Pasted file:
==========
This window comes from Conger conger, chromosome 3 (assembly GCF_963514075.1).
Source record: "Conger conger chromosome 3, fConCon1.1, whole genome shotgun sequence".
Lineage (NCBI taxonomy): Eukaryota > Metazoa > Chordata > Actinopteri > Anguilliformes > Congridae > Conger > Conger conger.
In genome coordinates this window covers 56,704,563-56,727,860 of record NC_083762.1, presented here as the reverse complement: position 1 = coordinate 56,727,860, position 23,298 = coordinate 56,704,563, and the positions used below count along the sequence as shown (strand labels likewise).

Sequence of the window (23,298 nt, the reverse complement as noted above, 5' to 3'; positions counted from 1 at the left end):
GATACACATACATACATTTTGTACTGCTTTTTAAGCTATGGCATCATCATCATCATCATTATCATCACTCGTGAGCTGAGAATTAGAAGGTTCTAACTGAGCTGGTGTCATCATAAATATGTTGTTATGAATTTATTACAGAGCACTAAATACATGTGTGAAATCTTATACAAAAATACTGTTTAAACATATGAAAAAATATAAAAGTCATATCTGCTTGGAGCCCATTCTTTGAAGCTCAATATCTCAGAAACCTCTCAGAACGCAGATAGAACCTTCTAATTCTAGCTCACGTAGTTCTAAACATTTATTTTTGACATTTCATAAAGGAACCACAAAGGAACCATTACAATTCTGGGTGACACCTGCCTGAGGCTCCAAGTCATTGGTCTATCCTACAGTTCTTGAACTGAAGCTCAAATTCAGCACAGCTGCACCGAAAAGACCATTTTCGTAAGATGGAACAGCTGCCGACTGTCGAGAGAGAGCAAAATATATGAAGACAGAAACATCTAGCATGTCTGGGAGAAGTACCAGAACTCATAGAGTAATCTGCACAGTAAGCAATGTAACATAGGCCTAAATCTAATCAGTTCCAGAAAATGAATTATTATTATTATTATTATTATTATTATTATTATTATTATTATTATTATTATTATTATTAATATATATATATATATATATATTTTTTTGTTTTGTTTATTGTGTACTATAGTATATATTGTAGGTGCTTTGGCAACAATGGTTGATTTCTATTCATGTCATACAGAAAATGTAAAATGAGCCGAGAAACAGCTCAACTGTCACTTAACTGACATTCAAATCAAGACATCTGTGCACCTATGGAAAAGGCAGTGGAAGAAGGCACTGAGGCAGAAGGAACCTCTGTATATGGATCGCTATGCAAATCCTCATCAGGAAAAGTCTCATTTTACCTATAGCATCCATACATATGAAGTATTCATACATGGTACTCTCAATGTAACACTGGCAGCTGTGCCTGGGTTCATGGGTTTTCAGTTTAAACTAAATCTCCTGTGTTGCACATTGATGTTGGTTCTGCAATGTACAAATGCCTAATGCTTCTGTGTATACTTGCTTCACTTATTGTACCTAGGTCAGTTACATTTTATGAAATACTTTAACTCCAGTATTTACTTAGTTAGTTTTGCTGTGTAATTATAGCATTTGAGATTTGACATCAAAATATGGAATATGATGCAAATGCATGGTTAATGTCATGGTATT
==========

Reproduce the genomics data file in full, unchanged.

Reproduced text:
This window comes from Conger conger, chromosome 3 (assembly GCF_963514075.1).
Source record: "Conger conger chromosome 3, fConCon1.1, whole genome shotgun sequence".
Lineage (NCBI taxonomy): Eukaryota > Metazoa > Chordata > Actinopteri > Anguilliformes > Congridae > Conger > Conger conger.
In genome coordinates this window covers 56,704,563-56,727,860 of record NC_083762.1, presented here as the reverse complement: position 1 = coordinate 56,727,860, position 23,298 = coordinate 56,704,563, and the positions used below count along the sequence as shown (strand labels likewise).

Sequence of the window (23,298 nt, the reverse complement as noted above, 5' to 3'; positions counted from 1 at the left end):
GATACACATACATACATTTTGTACTGCTTTTTAAGCTATGGCATCATCATCATCATCATTATCATCACTCGTGAGCTGAGAATTAGAAGGTTCTAACTGAGCTGGTGTCATCATAAATATGTTGTTATGAATTTATTACAGAGCACTAAATACATGTGTGAAATCTTATACAAAAATACTGTTTAAACATATGAAAAAATATAAAAGTCATATCTGCTTGGAGCCCATTCTTTGAAGCTCAATATCTCAGAAACCTCTCAGAACGCAGATAGAACCTTCTAATTCTAGCTCACGTAGTTCTAAACATTTATTTTTGACATTTCATAAAGGAACCACAAAGGAACCATTACAATTCTGGGTGACACCTGCCTGAGGCTCCAAGTCATTGGTCTATCCTACAGTTCTTGAACTGAAGCTCAAATTCAGCACAGCTGCACCGAAAAGACCATTTTCGTAAGATGGAACAGCTGCCGACTGTCGAGAGAGAGCAAAATATATGAAGACAGAAACATCTAGCATGTCTGGGAGAAGTACCAGAACTCATAGAGTAATCTGCACAGTAAGCAATGTAACATAGGCCTAAATCTAATCAGTTCCAGAAAATGAATTATTATTATTATTATTATTATTATTATTATTATTATTATTATTATTATTATTATTATTAATATATATATATATATATATATTTTTTTGTTTTGTTTATTGTGTACTATAGTATATATTGTAGGTGCTTTGGCAACAATGGTTGATTTCTATTCATGTCATACAGAAAATGTAAAATGAGCCGAGAAACAGCTCAACTGTCACTTAACTGACATTCAAATCAAGACATCTGTGCACCTATGGAAAAGGCAGTGGAAGAAGGCACTGAGGCAGAAGGAACCTCTGTATATGGATCGCTATGCAAATCCTCATCAGGAAAAGTCTCATTTTACCTATAGCATCCATACATATGAAGTATTCATACATGGTACTCTCAATGTAACACTGGCAGCTGTGCCTGGGTTCATGGGTTTTCAGTTTAAACTAAATCTCCTGTGTTGCACATTGATGTTGGTTCTGCAATGTACAAATGCCTAATGCTTCTGTGTATACTTGCTTCACTTATTGTACCTAGGTCAGTTACATTTTATGAAATACTTTAACTCCAGTATTTACTTAGTTAGTTTTGCTGTGTAATTATAGCATTTGAGATTTGACATCAAAATATGGAATATGATGCAAATGCATGGTTAATGTCATGGTATT